pixabay.comWhen asked to identify something foundational for the early church, my mind gravitated directly to the outpouring of the Holy Spirit. The gift of the Holy Ghost is the catalyst and most basic requirement for all we do. It brings “Spiritual birth” (John 3:5); the Spirit guides us into all truth (John16:13) and teaches us all things, bringing into remembrance all the things that Jesus said (John 14:26). The Holy Ghost will give us the words when we find ourselves wanting (Luke 12:12). However, the fundamental principle that I have chosen to explore, predates the outpouring of the Spirit and reflects on filling the seat left by Judas Iscariot.

In Acts chapter one, Peter gathered the disciples and quoted David, “Let another take his office” (Psalm 109:8). When considering this decision, the eleven came up with one specific requirement, “Beginning from the baptism of John, unto that same day that he was taken up from us, must one be ordained to be a witness with us of his resurrection” (Acts 1:22). This was a reasonable request. Still, when they looked around this upper room, only two men qualified. With only one position available, the disciples chose their “witness.”

Moving forward to Acts chapter six, the Spirit has empowered the church and its leadership to do incredible things. The church was growing, and the Apostles needed to concentrate their efforts on prayer and ministry of the word (Acts 6:4). So much so that there was a need for some help. There were now two requirements to fill these positions. Spreading further and into new territory, it took more work to find people who had followed the entire earthly ministry of Jesus. The leadership asked for candidates with an honest report, full of the Holy Ghost and wisdom (Acts 6:3). These men may not have had direct contact with the Messiah, but through the Holy Ghost working inside of them, they had obtained a good “witness” from all of those around them. Who wants waitpersons with bad attitudes?! These seven men were chosen to be servants, one of the last lessons Jesus taught His disciples as He washed their feet.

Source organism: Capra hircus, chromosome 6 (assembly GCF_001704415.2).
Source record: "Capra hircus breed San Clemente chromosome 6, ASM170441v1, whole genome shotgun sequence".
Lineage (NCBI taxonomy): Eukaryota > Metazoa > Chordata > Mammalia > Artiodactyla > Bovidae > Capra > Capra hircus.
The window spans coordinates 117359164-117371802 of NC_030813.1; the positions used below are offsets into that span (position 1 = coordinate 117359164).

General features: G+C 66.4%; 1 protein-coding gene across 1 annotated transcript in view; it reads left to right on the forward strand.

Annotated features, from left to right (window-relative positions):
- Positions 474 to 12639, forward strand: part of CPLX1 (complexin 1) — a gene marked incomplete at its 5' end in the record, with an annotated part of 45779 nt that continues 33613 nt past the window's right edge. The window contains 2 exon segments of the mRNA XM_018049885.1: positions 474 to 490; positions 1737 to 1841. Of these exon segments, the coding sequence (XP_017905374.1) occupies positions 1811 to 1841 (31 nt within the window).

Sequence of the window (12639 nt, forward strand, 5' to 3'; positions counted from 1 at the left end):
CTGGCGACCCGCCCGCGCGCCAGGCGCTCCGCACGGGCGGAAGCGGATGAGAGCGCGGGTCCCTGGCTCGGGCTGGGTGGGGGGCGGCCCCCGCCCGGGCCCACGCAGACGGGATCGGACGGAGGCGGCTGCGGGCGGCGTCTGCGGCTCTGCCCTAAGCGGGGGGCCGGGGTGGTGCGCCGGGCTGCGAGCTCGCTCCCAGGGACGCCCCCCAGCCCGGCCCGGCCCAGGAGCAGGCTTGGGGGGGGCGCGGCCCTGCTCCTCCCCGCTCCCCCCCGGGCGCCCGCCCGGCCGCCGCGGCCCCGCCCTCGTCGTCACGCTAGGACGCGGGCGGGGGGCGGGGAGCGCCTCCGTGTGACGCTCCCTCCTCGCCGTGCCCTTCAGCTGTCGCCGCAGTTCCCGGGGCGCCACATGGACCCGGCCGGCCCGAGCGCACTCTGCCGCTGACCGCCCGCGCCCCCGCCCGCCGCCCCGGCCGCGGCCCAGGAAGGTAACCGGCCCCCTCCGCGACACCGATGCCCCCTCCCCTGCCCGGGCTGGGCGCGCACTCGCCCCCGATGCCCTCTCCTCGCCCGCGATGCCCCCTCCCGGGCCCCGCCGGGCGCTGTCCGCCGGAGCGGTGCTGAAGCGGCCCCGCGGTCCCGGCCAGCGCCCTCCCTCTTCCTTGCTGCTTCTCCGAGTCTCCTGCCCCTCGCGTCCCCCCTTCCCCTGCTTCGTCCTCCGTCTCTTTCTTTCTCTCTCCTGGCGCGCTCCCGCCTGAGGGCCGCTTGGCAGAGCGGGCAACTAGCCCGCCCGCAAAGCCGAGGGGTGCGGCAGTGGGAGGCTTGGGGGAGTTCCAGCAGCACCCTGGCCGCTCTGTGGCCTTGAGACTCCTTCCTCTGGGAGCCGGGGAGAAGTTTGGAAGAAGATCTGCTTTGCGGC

Today’s church has expanded into every ministry imaginable, and more are growing daily. Leadership faces placing servants into roles that best represent the local congregation and the Kingdom of God. I am sure they consider areas such as faithful church attendance, personal history (in some cases), perhaps financial records, altar working, and attitude toward others. There are so many things to contemplate and filter out rumors from truths. My Pastor once told me that he hasn’t been fooled very often, but eventually, a person’s true nature reveals itself (Numbers 32:23).

To help with these types of decisions, leadership may refer back to Acts 6 and choose those “full of the Holy Ghost and wisdom” for “the Spirit itself beareth witness with our spirit, that we are the children of God:” (Romans 8:16). They may also apply a lesson from Matthew 16 when looking for those with an honest report. Jesus asked what people were saying about Him. Then he asked these would-be church founders, who do you say that I am? Jesus declared that Peter’s answer was a revelation straight from God. When the rumors do not collaborate with the narrative, we turn to God for divine insight.

The church was committed to prayer and supplication in an upper room when they decided to look amongst their ranks for a good witness. This principle can and should be applied today. When the world around us is collapsing, and souls look out from the darkness to catch any glimpse of light, the representation of Jesus should be impeccable. Do not forsake a daily walk with the Master. “Teaching every man in all wisdom; that we may present every man perfect in Christ Jesus:” (Colossians 1:28). We are not perfect and may have a dark past, but our future is bright, and we can share Christ in us, the hope of glory (v.27) with others to be a good “witness” of all that Jesus has done.

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